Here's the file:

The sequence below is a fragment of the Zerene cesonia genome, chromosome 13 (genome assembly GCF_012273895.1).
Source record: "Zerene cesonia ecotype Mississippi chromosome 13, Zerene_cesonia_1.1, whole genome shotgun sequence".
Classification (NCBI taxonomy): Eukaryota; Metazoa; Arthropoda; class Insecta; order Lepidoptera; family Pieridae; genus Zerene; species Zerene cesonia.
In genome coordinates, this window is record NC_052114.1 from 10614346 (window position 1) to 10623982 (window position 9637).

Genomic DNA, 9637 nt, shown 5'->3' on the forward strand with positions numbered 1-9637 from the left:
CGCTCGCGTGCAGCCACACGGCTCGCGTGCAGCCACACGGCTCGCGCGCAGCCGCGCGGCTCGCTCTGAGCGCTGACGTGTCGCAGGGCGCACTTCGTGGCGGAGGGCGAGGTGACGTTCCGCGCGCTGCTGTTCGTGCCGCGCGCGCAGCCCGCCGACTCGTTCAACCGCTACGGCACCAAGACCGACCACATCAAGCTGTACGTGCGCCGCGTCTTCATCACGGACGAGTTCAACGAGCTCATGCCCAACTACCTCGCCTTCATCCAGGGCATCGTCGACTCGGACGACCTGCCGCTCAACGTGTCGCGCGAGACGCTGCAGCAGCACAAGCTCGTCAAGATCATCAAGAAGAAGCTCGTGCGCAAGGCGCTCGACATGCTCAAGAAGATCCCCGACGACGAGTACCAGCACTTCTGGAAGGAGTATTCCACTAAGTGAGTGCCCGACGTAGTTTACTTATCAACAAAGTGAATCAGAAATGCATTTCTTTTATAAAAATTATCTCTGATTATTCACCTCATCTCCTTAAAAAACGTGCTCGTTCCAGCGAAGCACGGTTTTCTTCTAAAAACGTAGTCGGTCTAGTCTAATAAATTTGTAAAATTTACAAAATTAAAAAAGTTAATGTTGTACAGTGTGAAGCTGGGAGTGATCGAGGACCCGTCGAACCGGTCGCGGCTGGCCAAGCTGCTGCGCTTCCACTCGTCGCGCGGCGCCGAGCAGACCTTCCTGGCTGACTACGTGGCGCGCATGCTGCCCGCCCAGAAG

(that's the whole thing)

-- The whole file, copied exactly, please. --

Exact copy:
The sequence below is a fragment of the Zerene cesonia genome, chromosome 13 (genome assembly GCF_012273895.1).
Source record: "Zerene cesonia ecotype Mississippi chromosome 13, Zerene_cesonia_1.1, whole genome shotgun sequence".
Classification (NCBI taxonomy): Eukaryota; Metazoa; Arthropoda; class Insecta; order Lepidoptera; family Pieridae; genus Zerene; species Zerene cesonia.
In genome coordinates, this window is record NC_052114.1 from 10614346 (window position 1) to 10623982 (window position 9637).

Genomic DNA, 9637 nt, shown 5'->3' on the forward strand with positions numbered 1-9637 from the left:
CGCTCGCGTGCAGCCACACGGCTCGCGTGCAGCCACACGGCTCGCGCGCAGCCGCGCGGCTCGCTCTGAGCGCTGACGTGTCGCAGGGCGCACTTCGTGGCGGAGGGCGAGGTGACGTTCCGCGCGCTGCTGTTCGTGCCGCGCGCGCAGCCCGCCGACTCGTTCAACCGCTACGGCACCAAGACCGACCACATCAAGCTGTACGTGCGCCGCGTCTTCATCACGGACGAGTTCAACGAGCTCATGCCCAACTACCTCGCCTTCATCCAGGGCATCGTCGACTCGGACGACCTGCCGCTCAACGTGTCGCGCGAGACGCTGCAGCAGCACAAGCTCGTCAAGATCATCAAGAAGAAGCTCGTGCGCAAGGCGCTCGACATGCTCAAGAAGATCCCCGACGACGAGTACCAGCACTTCTGGAAGGAGTATTCCACTAAGTGAGTGCCCGACGTAGTTTACTTATCAACAAAGTGAATCAGAAATGCATTTCTTTTATAAAAATTATCTCTGATTATTCACCTCATCTCCTTAAAAAACGTGCTCGTTCCAGCGAAGCACGGTTTTCTTCTAAAAACGTAGTCGGTCTAGTCTAATAAATTTGTAAAATTTACAAAATTAAAAAAGTTAATGTTGTACAGTGTGAAGCTGGGAGTGATCGAGGACCCGTCGAACCGGTCGCGGCTGGCCAAGCTGCTGCGCTTCCACTCGTCGCGCGGCGCCGAGCAGACCTTCCTGGCTGACTACGTGGCGCGCATGCTGCCCGCCCAGAAG